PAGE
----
Greece and Great Britain in a new landscape


In today’s fluctuating international environment, will Greece and Great Britain be able to rely on the foundations of a long-standing relationship, on close ties dating back to the beginning of the 19th century, when merchants, Greek bankers and shipowners have settled in London, Manchester and Liverpool? These Greeks, the first to gain the right as Ottoman subjects to settle in Britain, established successful businesses, exploiting the financial opportunities presented by London and the markets of the British Empire. What has contributed to this successful coexistence? Can it be repeated today by two very different countries in very different circumstances – one a member of the European Union, the other having chosen a path outside it? What are the specific opportunities and challenges that each one faces today?

These are some of the questions that were discussed in depth by leading historians, economists, researchers, academics and others at the Greco-British Symposium, which was held at Pembroke College, Oxford from September 23-25. With the theme “Trade and exchange: a new landscape”, it was the fifth of the annual events which are held alternately in Great Britain and Greece.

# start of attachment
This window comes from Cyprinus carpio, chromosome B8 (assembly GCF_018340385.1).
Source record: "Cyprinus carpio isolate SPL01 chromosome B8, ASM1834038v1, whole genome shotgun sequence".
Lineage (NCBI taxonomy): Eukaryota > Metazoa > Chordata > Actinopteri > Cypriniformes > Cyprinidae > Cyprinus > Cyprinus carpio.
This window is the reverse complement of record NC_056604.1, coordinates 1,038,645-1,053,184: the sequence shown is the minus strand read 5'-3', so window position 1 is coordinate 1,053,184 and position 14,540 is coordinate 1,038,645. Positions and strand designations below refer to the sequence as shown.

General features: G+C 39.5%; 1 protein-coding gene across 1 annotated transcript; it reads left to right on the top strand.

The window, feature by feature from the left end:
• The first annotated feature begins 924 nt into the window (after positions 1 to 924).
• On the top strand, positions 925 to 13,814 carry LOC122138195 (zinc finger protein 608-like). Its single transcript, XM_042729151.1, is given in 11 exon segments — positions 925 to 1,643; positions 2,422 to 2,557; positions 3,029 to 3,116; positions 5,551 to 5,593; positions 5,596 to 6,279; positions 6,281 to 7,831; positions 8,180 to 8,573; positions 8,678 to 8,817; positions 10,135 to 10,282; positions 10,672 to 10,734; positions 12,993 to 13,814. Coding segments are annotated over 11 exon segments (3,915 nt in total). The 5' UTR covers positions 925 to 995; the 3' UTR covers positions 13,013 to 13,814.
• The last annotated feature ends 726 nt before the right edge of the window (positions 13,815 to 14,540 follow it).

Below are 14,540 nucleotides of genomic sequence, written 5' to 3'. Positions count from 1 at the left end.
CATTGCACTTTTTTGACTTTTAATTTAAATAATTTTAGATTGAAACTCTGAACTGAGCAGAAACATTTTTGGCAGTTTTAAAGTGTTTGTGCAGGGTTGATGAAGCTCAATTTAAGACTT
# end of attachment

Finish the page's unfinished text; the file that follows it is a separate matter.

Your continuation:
The United Kingdom has played a key role in the history of Greece. The bicentenary of the start of the War of Independence provides a good opportunity to examine the past and seek opportunities for the future. A great power in the days when the Greeks fought for their freedom, Great Britain, with the most powerful navy in the world, played a decisive role in the victory of the Greeks and the establishment of the Greek state. The Greeks in Great Britain contributed greatly to the struggle and participated in the preparation of a loan for the Greeks, an evolution which, apart from the financial aspect, amounted to the de facto recognition of a State which did not yet exist. The ideas of liberal British intellectuals inspired the revolutionary Greeks. And the Greeks’ struggle for freedom inspired their British supporters, who also played a decisive role in its success.

Today, relations between the two nations remain very close on many levels, due to their long shared history, due to the thousands of Greeks who studied in Britain and those who lived there for many years. or settled there during the Greek crisis. In addition, many Britons live in Greece.